Scotland faces ‘deep crisis’ as fuel poverty targets are at risk

Scotland is facing a ‘deep crisis’ as the government’s targets to end fuel poverty by 2040 are at risk of being missed, according to campaigners and experts. The rising energy prices, the cost of living crisis, and the slow progress on green heating and home insulation are putting more pressure on households struggling to pay their bills.

Fuel poverty affects almost a third of Scottish households

Fuel poverty is defined as when a household spends more than 10% of its income on heating and electricity. Extreme fuel poverty is when this figure exceeds 20%. According to the latest Scottish House Condition Survey, fuel poverty rates in Scotland increased to 31% of all households in 2022, of which more than 18% were in extreme fuel poverty. This means that nearly one million households in Scotland are unable to afford adequate heating and lighting for their homes.

The situation is expected to worsen as the energy price cap rises by 12% from October 1, adding an extra £139 to the average annual bill for customers on standard tariffs. The UK Government has announced a one-off £500 million energy bill rebate for low-income households, but this will only cover about £50 per household. The Scottish Government has also pledged an extra £30 million for fuel poverty support, but campaigners say this is not enough to address the scale of the problem.

Green heating and home insulation are key to tackling fuel poverty

The Existing Homes Alliance (EHA), a coalition of housing, environmental, and anti-poverty groups, has warned that the Scottish Government’s targets to end fuel poverty and achieve net zero emissions by 2040 are at risk unless there is an accelerated transition to warm homes and clean heat. The EHA has called for new, fit-for-purpose legislation on heat in buildings, which would set clear standards and timelines for improving the energy efficiency and decarbonisation of Scotland’s housing stock.

Bid to end fuel poverty for Scots

The EHA has also urged the Scottish Government to ‘seize the moment’ and use the upcoming budget and the COP26 climate summit to announce a ‘massive scale-up’ of investment and delivery of green heating and home insulation programmes. The EHA estimates that this would require at least £1.8 billion per year of public funding, as well as incentives and regulation to leverage private investment. The EHA claims that this would not only help reduce fuel poverty and emissions, but also create thousands of green jobs, boost the economy, and improve health and wellbeing.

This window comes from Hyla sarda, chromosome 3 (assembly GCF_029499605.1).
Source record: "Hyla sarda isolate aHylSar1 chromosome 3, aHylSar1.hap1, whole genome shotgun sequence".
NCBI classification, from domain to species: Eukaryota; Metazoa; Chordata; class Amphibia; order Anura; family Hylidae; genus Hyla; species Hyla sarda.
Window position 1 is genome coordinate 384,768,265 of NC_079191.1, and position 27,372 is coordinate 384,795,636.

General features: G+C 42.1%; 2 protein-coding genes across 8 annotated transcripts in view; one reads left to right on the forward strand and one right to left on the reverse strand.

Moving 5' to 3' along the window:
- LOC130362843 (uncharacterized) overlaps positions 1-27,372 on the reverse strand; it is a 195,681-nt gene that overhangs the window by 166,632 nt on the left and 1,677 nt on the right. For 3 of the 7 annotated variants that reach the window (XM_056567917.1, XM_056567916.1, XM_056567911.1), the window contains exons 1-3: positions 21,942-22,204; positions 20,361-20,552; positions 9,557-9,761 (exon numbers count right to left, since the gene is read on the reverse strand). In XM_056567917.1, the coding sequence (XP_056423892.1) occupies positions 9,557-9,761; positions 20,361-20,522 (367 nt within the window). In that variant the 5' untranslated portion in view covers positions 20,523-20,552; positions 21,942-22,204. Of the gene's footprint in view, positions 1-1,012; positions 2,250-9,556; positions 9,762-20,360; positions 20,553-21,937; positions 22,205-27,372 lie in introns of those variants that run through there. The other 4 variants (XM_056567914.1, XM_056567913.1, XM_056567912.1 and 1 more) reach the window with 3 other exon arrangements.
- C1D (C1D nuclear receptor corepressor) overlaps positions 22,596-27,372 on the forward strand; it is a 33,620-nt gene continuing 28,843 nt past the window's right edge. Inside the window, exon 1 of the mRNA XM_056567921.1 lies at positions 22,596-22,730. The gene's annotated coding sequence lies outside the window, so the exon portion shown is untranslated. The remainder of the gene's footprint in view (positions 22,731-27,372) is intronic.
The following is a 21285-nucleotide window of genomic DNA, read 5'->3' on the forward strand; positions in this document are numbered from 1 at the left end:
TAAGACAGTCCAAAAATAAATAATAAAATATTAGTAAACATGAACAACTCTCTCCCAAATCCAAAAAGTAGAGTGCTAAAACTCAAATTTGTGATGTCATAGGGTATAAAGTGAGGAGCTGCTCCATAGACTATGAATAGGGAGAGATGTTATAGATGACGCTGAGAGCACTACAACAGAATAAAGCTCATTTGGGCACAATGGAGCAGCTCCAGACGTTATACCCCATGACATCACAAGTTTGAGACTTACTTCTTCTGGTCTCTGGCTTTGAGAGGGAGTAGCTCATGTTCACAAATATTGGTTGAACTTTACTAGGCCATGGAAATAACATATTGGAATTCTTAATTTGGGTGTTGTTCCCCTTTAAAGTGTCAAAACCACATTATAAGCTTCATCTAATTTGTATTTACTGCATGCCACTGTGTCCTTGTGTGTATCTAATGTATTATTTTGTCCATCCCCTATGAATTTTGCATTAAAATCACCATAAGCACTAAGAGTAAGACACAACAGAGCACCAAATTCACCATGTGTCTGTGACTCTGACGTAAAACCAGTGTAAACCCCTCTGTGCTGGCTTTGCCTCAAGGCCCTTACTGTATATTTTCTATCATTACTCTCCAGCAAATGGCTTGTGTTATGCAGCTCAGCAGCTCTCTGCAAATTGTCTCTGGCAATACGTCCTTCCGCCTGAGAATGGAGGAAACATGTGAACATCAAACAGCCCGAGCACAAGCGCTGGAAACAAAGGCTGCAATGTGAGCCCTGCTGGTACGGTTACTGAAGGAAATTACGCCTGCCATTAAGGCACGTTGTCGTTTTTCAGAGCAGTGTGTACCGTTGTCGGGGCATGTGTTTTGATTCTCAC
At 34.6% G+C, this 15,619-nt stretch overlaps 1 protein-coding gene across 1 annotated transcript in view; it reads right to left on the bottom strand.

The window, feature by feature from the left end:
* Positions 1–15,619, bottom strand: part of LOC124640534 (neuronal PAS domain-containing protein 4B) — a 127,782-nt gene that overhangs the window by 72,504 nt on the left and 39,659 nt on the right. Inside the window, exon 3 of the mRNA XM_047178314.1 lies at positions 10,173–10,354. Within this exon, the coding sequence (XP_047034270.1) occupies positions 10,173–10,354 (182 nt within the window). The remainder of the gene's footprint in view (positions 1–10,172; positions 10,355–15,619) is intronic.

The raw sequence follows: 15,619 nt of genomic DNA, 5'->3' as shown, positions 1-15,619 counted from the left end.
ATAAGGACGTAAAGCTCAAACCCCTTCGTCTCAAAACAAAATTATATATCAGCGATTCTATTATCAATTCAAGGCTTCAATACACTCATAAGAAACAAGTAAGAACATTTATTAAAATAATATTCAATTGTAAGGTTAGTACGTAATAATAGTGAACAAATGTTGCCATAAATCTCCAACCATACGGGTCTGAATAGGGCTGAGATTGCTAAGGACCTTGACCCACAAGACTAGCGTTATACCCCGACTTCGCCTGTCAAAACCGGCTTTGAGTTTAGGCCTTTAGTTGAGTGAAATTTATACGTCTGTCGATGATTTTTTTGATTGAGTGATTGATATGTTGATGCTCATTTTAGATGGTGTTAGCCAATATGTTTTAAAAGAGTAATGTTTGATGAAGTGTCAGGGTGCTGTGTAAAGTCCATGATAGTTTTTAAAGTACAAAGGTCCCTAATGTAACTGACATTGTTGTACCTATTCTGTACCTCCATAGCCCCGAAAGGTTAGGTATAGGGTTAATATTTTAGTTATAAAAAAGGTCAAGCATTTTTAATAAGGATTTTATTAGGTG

Opposition parties and charities demand more action from governments

The SNP, Scottish Labour, the Scottish Greens, and the Scottish Lib Dems have all criticised the UK Government for its handling of the energy crisis and its impact on fuel poverty. They have called for more financial support for households, as well as measures to reform the energy market and increase the supply of renewable energy. They have also urged the Scottish Government to do more to tackle the root causes of fuel poverty and to ensure that no one is left behind in the transition to net zero.

Several charities and organisations have also expressed their concerns and demands for more action from both governments. The Joseph Rowntree Foundation, Energy Action Scotland, and Citizens Advice Scotland have highlighted the need for more income support, debt advice, and emergency grants for people facing fuel poverty. They have also stressed the importance of long-term solutions, such as improving the quality and affordability of housing, increasing the uptake of energy efficiency measures and low-carbon heating systems, and ensuring that people have access to fair and affordable tariffs.

By Axel Piper

Axel Piper is a renowned news writer based in Scotland, known for his insightful coverage of all the trending news stories. With his finger on the pulse of Scotland's ever-changing landscape, Axel brings the latest updates and breaking news to readers across the nation. His extensive knowledge of current affairs, combined with his impeccable research skills, allows him to provide accurate and comprehensive reporting on a wide range of topics. From politics to entertainment, sports to technology, Axel's articles are engaging and informative, keeping readers informed and up to date.

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